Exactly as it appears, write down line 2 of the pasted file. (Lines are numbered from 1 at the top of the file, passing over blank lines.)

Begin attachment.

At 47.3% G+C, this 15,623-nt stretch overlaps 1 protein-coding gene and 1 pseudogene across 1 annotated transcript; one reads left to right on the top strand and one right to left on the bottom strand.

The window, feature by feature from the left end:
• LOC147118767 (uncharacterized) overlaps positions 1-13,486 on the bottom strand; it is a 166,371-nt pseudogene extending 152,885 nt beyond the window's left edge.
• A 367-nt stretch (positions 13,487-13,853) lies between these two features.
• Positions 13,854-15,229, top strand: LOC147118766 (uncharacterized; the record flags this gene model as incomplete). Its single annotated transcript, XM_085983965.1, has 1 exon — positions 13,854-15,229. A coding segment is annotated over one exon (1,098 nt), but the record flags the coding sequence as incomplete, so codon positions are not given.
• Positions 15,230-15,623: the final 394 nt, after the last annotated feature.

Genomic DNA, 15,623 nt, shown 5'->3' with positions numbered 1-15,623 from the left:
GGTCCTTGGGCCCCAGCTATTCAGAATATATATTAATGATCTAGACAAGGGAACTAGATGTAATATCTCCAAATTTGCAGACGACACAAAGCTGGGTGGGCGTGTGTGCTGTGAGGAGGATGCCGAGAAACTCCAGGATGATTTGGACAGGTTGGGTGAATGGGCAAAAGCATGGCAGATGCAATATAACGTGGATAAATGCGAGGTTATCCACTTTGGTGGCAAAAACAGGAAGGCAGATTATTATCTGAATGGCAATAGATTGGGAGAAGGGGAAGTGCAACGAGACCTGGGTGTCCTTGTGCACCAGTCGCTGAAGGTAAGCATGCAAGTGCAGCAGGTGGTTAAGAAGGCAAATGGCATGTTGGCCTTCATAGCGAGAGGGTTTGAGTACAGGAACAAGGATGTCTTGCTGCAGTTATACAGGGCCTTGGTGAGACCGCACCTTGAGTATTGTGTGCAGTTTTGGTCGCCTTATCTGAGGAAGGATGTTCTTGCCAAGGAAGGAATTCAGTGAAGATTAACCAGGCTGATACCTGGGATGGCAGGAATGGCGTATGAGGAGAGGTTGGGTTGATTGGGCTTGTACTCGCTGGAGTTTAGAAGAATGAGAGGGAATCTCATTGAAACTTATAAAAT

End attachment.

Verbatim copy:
The window, feature by feature from the left end: